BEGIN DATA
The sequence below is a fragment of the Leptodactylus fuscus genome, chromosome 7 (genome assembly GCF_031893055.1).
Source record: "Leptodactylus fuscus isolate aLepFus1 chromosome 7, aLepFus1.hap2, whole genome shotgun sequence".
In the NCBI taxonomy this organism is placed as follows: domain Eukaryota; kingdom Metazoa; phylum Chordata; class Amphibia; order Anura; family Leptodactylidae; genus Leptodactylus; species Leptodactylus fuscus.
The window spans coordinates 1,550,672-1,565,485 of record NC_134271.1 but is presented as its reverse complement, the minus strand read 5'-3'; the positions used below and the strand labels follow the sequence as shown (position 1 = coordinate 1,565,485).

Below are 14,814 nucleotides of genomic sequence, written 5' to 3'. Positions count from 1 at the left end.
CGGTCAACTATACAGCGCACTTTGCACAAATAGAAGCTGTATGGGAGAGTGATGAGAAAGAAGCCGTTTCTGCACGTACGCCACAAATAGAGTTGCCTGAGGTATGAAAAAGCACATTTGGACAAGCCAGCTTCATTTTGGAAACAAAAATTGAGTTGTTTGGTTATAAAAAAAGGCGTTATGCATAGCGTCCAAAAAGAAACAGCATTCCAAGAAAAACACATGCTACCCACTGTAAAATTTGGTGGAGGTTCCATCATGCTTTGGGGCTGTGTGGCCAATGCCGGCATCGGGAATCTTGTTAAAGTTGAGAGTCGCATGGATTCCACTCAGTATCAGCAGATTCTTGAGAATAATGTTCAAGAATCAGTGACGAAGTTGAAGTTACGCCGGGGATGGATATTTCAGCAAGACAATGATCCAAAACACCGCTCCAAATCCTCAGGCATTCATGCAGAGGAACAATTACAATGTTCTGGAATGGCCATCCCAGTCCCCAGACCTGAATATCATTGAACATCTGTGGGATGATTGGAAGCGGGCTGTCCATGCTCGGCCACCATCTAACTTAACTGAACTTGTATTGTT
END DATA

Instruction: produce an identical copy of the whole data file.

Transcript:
The sequence below is a fragment of the Leptodactylus fuscus genome, chromosome 7 (genome assembly GCF_031893055.1).
Source record: "Leptodactylus fuscus isolate aLepFus1 chromosome 7, aLepFus1.hap2, whole genome shotgun sequence".
In the NCBI taxonomy this organism is placed as follows: domain Eukaryota; kingdom Metazoa; phylum Chordata; class Amphibia; order Anura; family Leptodactylidae; genus Leptodactylus; species Leptodactylus fuscus.
The window spans coordinates 1,550,672-1,565,485 of record NC_134271.1 but is presented as its reverse complement, the minus strand read 5'-3'; the positions used below and the strand labels follow the sequence as shown (position 1 = coordinate 1,565,485).

Below are 14,814 nucleotides of genomic sequence, written 5' to 3'. Positions count from 1 at the left end.
CGGTCAACTATACAGCGCACTTTGCACAAATAGAAGCTGTATGGGAGAGTGATGAGAAAGAAGCCGTTTCTGCACGTACGCCACAAATAGAGTTGCCTGAGGTATGAAAAAGCACATTTGGACAAGCCAGCTTCATTTTGGAAACAAAAATTGAGTTGTTTGGTTATAAAAAAAGGCGTTATGCATAGCGTCCAAAAAGAAACAGCATTCCAAGAAAAACACATGCTACCCACTGTAAAATTTGGTGGAGGTTCCATCATGCTTTGGGGCTGTGTGGCCAATGCCGGCATCGGGAATCTTGTTAAAGTTGAGAGTCGCATGGATTCCACTCAGTATCAGCAGATTCTTGAGAATAATGTTCAAGAATCAGTGACGAAGTTGAAGTTACGCCGGGGATGGATATTTCAGCAAGACAATGATCCAAAACACCGCTCCAAATCCTCAGGCATTCATGCAGAGGAACAATTACAATGTTCTGGAATGGCCATCCCAGTCCCCAGACCTGAATATCATTGAACATCTGTGGGATGATTGGAAGCGGGCTGTCCATGCTCGGCCACCATCTAACTTAACTGAACTTGTATTGTT